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Europe Establishes 'Register of Damages' for Russia's Negative Impact on Ukraine


A rights organization summit from across Europe convened on Tuesday and established a “register of damages” to document Russia's devastation of Ukraine in the event that it has to be compensated as well as hearing Ukrainian President Volodymyr Zelensky's appeal for Western fighter planes.
President Emmanuel Macron of France and German Chancellor Olaf Scholz emphasized that Moscow will be held responsible for the suffering and devastation it has inflicted in its 15-month assault of its neighbor. Other leaders from the 46-nation Council of Europe agreed.
The register of damages, which will be filed at The Hague, intends to keep track of the actual losses Ukraine has endured at the hands of Russia over that period.
Zelensky said in a video speech at the beginning of the two-day conference that “there will be no reliable peace without justice” and that the registry provides the foundation for “a full-fledged compensation mechanism.”
But at the moment, Zelensky said, “Russia is trying very hard to improve its ability to kill” because to ballistic missile and drone strikes on his nation.
As a result, he claimed, Ukraine need “additional air defense systems and missiles — we also need more fighter jets, because no air defense system will be perfect without them.”
The request for Western airplanes came shortly after Zelensky made a quick tour of the key European cities in preparation for an anticipated onslaught against Russian forces in Ukraine in the coming weeks.
Germany, France, and Britain all promised to provide further weapons shipments to him. The last two affirmed their intention to instruct Ukrainian fighter pilots.
– JET 'COALITION' – Western nations are hesitant to provide Ukraine cutting-edge fighter planes, for concern that their usage may intensify the conflict.
According to Sunak's office, British Prime Minister Rishi Sunak and his Dutch colleague Mark Rutte decided to form a “international coalition to provide Ukraine with combat air capabilities, supporting with everything from training to procuring F-16 jets,” during the meeting.
Other leaders in Iceland highlighted the list of damages and emphasized how right they were to exclude Russia from the Council of Europe for its conflict in Ukraine a year ago.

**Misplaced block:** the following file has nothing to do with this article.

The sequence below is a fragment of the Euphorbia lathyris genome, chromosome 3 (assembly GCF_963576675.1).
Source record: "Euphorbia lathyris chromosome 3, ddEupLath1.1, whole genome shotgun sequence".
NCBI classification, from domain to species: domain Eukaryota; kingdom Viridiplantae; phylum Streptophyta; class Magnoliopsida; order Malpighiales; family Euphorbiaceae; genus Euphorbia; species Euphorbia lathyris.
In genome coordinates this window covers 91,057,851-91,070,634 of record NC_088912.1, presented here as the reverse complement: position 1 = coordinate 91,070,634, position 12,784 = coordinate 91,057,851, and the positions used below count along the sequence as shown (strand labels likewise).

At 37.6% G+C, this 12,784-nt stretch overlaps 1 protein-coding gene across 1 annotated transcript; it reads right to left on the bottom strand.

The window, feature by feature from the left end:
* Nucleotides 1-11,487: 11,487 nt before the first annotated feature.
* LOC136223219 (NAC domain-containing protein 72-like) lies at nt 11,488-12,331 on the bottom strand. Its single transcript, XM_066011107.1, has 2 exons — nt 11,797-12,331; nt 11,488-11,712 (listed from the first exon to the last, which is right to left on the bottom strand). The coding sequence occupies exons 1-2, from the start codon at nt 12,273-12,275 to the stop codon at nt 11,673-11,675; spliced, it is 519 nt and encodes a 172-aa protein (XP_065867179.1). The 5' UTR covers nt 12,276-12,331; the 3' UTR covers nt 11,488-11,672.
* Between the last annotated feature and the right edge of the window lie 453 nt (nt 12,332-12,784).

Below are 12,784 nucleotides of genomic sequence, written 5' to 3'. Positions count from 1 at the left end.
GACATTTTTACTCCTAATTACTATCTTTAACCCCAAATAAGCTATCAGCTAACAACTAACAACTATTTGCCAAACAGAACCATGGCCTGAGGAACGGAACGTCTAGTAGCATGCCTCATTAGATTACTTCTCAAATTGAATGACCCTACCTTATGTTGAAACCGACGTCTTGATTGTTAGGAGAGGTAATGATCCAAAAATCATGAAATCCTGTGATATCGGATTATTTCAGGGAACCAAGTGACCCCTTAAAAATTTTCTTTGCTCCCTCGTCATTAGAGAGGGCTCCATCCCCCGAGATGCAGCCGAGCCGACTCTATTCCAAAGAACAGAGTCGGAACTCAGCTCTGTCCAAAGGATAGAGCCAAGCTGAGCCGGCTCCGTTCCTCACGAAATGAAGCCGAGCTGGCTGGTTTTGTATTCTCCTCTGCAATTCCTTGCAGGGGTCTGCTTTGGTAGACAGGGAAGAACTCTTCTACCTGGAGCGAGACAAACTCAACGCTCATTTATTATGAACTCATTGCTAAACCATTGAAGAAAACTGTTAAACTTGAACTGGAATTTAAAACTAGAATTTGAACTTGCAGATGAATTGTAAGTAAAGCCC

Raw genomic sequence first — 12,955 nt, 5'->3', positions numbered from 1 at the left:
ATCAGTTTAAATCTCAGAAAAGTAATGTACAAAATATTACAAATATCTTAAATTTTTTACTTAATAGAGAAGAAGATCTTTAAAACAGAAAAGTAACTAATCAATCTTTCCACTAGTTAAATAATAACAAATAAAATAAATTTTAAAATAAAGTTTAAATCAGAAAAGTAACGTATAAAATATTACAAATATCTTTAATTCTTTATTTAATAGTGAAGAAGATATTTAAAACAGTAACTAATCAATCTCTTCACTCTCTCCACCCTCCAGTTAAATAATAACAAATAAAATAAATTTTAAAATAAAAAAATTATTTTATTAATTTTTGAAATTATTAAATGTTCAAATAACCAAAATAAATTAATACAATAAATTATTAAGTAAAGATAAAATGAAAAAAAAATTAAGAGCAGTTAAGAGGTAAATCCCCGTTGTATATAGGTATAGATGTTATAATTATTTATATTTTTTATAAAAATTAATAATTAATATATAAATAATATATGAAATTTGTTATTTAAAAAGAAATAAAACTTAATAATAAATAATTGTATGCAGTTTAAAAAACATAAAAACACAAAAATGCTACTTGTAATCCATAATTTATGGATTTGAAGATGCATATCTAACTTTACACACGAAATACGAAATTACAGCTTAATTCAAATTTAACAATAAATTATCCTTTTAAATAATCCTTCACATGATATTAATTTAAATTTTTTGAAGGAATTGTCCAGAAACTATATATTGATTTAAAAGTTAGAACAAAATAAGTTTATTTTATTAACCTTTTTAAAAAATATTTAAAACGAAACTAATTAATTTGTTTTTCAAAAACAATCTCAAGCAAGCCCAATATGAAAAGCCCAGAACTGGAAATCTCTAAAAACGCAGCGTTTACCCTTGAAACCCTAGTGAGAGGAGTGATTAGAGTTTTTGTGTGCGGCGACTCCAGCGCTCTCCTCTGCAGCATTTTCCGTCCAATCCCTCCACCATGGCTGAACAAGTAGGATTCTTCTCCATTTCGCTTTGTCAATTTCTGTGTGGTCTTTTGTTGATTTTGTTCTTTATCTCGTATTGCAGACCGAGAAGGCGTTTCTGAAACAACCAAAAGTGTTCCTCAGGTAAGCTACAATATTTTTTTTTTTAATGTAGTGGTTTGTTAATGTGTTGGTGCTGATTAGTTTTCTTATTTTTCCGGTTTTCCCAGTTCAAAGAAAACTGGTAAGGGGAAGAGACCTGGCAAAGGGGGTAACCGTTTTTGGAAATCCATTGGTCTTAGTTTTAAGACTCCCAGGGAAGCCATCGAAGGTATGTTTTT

In “punishing and demanding accountability for the war crimes committed by the Russian occupiers,” according to Scholz, the register would play “a central role.”
To join the project and “actively contribute to filling it out,” Macron urged other nations.
The United States, which was present at the summit as an observer, said that it was in favor of the register's establishment as well.
The registry, according to Ursula von der Leyen, president of the European Commission, will help prevent future Russian “war crimes” and is crucial going forward because “only justice can be the foundation of a lasting peace in Ukraine.”
All 27 members of the EU are also members of the Council of Europe, and some of them support the creation of a special court to prosecute the leaders of Russia.
That would have to wait till the grinding conflict was over.
To attempt to end a military stalemate, Russia may very well be planning its own spring onslaught against Ukrainian positions.
Despite the summit's portrayal of European unity, there were divisions among the continent.
Britain's opposition to the European Convention on Human Rights, which stands in the way of its efforts to stop the unauthorized entry of asylum seekers by sending them to Rwanda, is a hindrance.
The European Court of Human Rights, which has issued judgments stifling British policy, supports the agreement.
Sunak announced his arrival by stating that he was pushing for the reform of that court as part of a plan to halt tiny boats bringing migrants from France to Britain.
“We're going to do all we can to make it happen… Sunak said, “I won't stop until we can stop the boats, and that's why I'm here.
The leaders' meeting served as an important opportunity for the leaders of European powerhouses Germany, France, Italy, and Britain to connect before the G7 summit, which will begin on Friday in Japan.


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